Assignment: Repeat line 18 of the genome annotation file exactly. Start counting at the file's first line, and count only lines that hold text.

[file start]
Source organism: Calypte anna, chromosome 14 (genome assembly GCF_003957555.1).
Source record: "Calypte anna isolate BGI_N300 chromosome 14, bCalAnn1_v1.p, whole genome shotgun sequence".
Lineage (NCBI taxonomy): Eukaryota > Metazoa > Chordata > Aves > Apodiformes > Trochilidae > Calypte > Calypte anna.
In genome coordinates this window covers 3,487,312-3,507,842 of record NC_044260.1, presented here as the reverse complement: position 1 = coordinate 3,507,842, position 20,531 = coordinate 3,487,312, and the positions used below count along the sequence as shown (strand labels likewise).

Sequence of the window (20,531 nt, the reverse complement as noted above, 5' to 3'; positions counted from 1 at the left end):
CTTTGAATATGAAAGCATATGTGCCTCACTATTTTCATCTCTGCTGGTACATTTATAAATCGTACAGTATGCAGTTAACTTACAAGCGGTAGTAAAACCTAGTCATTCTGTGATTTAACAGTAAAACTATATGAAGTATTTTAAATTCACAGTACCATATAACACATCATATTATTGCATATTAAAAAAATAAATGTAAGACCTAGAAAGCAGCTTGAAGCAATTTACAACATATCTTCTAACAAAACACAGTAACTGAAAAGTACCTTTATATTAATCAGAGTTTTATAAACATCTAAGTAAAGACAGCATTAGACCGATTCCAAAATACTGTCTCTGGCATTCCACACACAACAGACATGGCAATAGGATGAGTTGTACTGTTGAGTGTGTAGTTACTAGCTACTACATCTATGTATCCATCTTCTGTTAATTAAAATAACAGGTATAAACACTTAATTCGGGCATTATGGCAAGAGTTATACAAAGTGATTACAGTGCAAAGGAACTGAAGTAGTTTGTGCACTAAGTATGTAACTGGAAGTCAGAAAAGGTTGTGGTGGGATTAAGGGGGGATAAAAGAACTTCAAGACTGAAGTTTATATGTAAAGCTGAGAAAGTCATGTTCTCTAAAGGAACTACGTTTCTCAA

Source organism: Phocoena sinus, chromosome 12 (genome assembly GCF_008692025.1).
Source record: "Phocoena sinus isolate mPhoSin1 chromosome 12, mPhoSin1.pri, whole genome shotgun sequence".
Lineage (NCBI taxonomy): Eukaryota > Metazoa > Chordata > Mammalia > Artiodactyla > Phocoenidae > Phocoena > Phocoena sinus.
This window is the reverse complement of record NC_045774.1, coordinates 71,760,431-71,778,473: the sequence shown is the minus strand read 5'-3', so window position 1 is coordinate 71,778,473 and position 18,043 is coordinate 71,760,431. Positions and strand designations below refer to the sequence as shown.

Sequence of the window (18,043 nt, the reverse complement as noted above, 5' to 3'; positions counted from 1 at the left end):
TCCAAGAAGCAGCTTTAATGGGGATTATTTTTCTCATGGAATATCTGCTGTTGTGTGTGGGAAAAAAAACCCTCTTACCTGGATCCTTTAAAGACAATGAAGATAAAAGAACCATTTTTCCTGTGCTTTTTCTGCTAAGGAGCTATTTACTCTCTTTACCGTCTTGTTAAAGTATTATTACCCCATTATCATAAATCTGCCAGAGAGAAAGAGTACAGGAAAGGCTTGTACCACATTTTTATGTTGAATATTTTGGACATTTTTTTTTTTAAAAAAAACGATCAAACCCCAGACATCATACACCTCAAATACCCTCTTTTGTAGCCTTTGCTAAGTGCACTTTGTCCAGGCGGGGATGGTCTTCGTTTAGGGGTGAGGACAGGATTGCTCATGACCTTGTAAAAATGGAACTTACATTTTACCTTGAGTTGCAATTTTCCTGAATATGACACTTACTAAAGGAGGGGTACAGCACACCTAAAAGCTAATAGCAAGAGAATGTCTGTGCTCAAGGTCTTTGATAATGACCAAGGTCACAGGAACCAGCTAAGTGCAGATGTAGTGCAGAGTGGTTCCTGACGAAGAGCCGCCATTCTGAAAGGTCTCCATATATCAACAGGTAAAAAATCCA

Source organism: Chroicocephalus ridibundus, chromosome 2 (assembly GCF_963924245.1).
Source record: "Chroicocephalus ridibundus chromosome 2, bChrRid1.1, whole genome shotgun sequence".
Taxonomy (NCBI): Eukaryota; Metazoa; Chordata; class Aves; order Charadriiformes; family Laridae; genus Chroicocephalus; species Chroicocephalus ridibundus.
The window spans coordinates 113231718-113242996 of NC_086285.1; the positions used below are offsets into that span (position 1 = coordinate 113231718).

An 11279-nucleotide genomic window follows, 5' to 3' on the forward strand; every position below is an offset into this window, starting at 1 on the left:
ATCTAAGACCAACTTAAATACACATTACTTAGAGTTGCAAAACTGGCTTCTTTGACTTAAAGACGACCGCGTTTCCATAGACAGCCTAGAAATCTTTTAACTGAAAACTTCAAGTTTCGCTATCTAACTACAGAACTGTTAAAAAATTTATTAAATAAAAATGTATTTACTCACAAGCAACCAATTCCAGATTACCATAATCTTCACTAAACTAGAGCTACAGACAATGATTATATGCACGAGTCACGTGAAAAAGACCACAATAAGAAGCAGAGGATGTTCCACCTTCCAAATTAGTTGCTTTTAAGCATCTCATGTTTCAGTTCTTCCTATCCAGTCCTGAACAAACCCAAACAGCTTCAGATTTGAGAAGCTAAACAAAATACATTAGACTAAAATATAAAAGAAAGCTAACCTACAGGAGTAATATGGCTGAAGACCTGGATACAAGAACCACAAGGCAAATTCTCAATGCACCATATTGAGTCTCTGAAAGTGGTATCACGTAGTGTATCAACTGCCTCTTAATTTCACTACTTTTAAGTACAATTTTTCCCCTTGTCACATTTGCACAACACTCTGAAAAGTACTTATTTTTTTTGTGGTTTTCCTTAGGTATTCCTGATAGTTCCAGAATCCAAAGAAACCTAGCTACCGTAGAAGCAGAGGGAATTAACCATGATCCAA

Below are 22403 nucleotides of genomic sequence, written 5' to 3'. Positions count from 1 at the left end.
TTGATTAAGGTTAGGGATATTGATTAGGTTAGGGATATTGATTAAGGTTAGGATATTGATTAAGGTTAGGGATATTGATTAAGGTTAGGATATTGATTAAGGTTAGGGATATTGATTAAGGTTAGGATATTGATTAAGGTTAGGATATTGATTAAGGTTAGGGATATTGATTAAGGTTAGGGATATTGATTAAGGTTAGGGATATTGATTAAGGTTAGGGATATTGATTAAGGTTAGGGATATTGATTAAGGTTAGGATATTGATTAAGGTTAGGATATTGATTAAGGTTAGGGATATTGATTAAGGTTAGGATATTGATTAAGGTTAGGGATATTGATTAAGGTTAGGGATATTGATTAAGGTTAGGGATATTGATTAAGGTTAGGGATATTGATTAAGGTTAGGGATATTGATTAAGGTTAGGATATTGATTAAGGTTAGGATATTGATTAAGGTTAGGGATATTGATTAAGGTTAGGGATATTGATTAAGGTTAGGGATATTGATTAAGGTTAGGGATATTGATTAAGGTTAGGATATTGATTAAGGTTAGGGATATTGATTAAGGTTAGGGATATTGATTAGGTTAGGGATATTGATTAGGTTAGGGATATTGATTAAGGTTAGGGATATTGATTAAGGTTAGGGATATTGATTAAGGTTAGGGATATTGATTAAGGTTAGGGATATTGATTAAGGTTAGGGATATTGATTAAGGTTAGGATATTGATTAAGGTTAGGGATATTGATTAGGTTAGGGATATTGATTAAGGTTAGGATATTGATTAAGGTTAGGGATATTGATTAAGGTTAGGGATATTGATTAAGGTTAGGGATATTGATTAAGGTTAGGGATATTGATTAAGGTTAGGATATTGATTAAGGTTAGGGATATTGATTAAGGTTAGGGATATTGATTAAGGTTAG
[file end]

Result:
ATCTAAGACCAACTTAAATACACATTACTTAGAGTTGCAAAACTGGCTTCTTTGACTTAAAGACGACCGCGTTTCCATAGACAGCCTAGAAATCTTTTAACTGAAAACTTCAAGTTTCGCTATCTAACTACAGAACTGTTAAAAAATTTATTAAATAAAAATGTATTTACTCACAAGCAACCAATTCCAGATTACCATAATCTTCACTAAACTAGAGCTACAGACAATGATTATATGCACGAGTCACGTGAAAAAGACCACAATAAGAAGCAGAGGATGTTCCACCTTCCAAATTAGTTGCTTTTAAGCATCTCATGTTTCAGTTCTTCCTATCCAGTCCTGAACAAACCCAAACAGCTTCAGATTTGAGAAGCTAAACAAAATACATTAGACTAAAATATAAAAGAAAGCTAACCTACAGGAGTAATATGGCTGAAGACCTGGATACAAGAACCACAAGGCAAATTCTCAATGCACCATATTGAGTCTCTGAAAGTGGTATCACGTAGTGTATCAACTGCCTCTTAATTTCACTACTTTTAAGTACAATTTTTCCCCTTGTCACATTTGCACAACACTCTGAAAAGTACTTATTTTTTTTGTGGTTTTCCTTAGGTATTCCTGATAGTTCCAGAATCCAAAGAAACCTAGCTACCGTAGAAGCAGAGGGAATTAACCATGATCCAA